So it’s 4am in the morning and jet lag has kicked in. My recent trip back home (as good as it was to see family and friends), has now got me wide-eyed and restless. It’s also got me thinking nostalgically. To be more specific, it’s got me thinking of the players down the years that for some reason, no matter what they did, how hard they tried and how much effort they put in for the club and it’s supporters…. They were simply not accepted.
Being 31yrs old, my regular attendance at Roker Park began about 23 years ago and coincided with the tail end of a relegation season under Lawrie MacMenemy and the birth of a cult hero the following season when Marco Gabbiadini fired the club out of the third tier of English football. Of course, Marco wasn’t the only reason we bounced back that year. Denis smith had put together a very good side, albeit in a poor division. That side contained the first of my ‘Unacceptables’ list.
Gordon Armstrong was a lad who came through the youth team at Sunderland and who was never shown any love at all by the fans. He managed to play just under 400 games for the club under seven different managers and seemingly always one of the first names on the team sheet. He always gave 100% for his boyhood idols so why was he often castigated by the Roker faithful? Maybe it was his Tyneside roots or simply his shit perm that infuriated us? His uncanny knack of hitting the wall with every free kick he ever took? Or possibly…and this used to irk me…the notion that he was a long throw specialist? Now for those readers too young to remember anything pre-Delap, Armstrong would often run forty yards to take a throw in as if it was a secret weapon. It wasn’t. He barely got it over the 18yd box!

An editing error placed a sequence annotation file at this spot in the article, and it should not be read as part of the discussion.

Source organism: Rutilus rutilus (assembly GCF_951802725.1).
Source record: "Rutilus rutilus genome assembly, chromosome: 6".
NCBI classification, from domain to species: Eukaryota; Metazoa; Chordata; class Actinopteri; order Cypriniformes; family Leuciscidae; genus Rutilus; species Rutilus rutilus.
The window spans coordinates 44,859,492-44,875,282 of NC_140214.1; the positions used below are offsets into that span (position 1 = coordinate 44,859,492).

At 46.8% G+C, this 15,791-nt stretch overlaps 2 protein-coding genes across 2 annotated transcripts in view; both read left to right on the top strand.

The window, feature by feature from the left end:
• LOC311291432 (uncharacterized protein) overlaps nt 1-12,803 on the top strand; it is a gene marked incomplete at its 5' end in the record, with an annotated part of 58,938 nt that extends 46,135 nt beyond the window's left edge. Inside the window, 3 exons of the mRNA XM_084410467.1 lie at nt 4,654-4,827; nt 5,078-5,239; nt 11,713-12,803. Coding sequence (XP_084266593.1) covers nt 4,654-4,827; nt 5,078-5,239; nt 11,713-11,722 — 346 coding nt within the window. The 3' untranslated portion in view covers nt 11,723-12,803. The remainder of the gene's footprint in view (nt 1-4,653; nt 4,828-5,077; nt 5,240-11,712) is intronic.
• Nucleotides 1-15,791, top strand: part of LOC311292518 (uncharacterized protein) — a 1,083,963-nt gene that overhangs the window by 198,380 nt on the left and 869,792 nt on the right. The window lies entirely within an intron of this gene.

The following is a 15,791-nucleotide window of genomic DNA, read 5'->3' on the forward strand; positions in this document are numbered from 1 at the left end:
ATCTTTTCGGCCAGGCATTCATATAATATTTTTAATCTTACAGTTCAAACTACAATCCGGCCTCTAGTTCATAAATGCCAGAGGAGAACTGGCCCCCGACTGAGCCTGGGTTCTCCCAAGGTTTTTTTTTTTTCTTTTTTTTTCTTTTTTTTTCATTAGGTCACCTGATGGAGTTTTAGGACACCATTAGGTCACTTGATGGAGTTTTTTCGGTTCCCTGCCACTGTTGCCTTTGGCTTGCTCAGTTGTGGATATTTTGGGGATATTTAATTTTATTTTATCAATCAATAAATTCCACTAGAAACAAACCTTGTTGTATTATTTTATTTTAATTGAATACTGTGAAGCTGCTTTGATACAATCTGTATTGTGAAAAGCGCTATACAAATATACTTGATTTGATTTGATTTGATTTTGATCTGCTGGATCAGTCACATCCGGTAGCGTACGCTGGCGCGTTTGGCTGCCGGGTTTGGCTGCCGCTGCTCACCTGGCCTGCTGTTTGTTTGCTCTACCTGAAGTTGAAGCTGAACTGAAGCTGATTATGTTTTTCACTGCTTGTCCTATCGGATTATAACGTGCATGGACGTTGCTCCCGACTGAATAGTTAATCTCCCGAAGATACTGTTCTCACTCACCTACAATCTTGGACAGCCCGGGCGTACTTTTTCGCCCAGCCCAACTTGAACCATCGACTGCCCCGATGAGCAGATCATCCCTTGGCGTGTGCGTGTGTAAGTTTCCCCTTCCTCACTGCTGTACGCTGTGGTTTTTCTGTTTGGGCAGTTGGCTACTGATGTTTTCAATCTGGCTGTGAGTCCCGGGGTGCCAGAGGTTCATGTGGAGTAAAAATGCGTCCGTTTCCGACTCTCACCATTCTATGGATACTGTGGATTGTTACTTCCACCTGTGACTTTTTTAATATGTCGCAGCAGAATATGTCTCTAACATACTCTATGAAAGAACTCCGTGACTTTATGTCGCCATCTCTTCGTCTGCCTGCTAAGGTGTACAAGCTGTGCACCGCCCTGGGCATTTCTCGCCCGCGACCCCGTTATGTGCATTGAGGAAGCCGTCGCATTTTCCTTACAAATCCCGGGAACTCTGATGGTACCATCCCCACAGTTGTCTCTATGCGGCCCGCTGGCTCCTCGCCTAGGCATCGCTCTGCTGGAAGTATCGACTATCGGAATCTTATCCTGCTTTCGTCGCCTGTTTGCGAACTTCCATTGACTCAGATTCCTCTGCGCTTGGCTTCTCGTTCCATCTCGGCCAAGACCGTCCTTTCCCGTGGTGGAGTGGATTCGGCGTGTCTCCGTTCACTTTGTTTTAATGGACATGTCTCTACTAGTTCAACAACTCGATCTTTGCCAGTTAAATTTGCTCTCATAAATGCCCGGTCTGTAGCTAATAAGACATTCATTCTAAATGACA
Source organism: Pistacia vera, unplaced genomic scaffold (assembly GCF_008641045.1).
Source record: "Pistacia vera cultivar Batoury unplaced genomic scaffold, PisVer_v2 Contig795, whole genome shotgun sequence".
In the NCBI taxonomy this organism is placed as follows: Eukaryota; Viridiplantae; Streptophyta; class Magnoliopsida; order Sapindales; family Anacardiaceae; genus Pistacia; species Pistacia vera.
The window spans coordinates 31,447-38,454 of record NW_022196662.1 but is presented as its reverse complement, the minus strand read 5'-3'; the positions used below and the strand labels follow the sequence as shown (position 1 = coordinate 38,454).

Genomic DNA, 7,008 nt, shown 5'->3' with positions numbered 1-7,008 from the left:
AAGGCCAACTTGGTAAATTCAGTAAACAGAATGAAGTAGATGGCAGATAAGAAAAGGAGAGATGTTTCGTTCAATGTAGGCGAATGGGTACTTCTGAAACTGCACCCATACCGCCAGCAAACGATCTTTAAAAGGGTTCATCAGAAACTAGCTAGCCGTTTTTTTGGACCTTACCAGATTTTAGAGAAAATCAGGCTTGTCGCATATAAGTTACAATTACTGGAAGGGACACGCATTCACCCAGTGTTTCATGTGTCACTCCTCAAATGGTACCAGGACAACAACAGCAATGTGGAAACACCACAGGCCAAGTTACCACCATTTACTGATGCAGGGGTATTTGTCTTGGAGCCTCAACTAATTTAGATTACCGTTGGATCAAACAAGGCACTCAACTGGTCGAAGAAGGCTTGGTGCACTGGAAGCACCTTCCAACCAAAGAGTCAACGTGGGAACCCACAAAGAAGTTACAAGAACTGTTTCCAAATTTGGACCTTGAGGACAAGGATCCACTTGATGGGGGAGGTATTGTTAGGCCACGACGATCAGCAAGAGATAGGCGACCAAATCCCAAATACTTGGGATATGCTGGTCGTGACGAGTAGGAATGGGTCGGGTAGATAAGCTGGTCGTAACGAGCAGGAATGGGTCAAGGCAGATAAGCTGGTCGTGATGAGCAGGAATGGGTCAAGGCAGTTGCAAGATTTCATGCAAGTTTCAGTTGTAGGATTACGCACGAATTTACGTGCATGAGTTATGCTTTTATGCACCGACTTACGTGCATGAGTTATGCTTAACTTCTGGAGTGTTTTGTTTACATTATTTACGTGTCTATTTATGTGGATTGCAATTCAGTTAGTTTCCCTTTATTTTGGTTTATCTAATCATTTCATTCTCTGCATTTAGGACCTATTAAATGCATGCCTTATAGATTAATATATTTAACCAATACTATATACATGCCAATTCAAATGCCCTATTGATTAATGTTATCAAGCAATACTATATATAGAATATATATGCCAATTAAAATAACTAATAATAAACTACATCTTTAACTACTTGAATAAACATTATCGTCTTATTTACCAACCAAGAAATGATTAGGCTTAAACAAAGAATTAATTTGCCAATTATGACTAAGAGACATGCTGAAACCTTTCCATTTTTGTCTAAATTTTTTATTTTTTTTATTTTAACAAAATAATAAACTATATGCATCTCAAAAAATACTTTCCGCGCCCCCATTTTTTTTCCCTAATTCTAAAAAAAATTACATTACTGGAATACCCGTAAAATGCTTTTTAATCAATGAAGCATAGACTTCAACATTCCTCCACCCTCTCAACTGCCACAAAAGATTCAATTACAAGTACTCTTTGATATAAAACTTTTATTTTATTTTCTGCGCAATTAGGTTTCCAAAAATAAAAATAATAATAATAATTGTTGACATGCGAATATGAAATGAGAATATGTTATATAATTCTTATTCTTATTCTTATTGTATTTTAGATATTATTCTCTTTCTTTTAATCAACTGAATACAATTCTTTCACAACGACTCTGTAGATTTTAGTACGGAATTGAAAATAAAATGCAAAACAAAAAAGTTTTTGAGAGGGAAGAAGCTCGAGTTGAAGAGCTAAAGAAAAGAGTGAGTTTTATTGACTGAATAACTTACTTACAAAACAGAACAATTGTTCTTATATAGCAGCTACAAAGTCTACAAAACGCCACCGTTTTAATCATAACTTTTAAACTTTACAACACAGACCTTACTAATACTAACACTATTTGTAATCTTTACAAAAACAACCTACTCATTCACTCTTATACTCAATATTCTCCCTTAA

Regardless of all these small irritations (the perm being by far the worst), I’d like to think that the fans can look back in hindsight with a tinge of regret for the utter contempt that we showed to a lad, desperate to do well for the club he loved. I know I do. And let’s face it, who can forget ‘that’ header in 1992.
Armstrong’s presence at the club protected some awful footballers (in profession only) from being the ‘pantomime villains’ for years. And I hope that Paul Lemon, John Cornforth and Tony Cullen give Gordon an annual phone call to thank him for taking the brunt for their undoubted high levels of shite.
The next ‘Unacceptable’ is someone who, like Armstrong, never gave anything less than 100% for the club but who never the less was abused from all and sundry every time he crossed the white line. I think it’s fair to say that Kevin Kilbane’s signing was largely well received when he made the move from West Bromwich Albion for 2.5million in December 99’. We were flying high in the Premier League under Peter Reid and on the crest of a wave. His past performances against us had been quality and he seemed a perfect replacement for the out of favour Allan Johnston down the left hand side. And all looked rosy when Kilbane crossed for Kevin Phillips on debut to seal a comfortable 2-0 win at home to Southampton.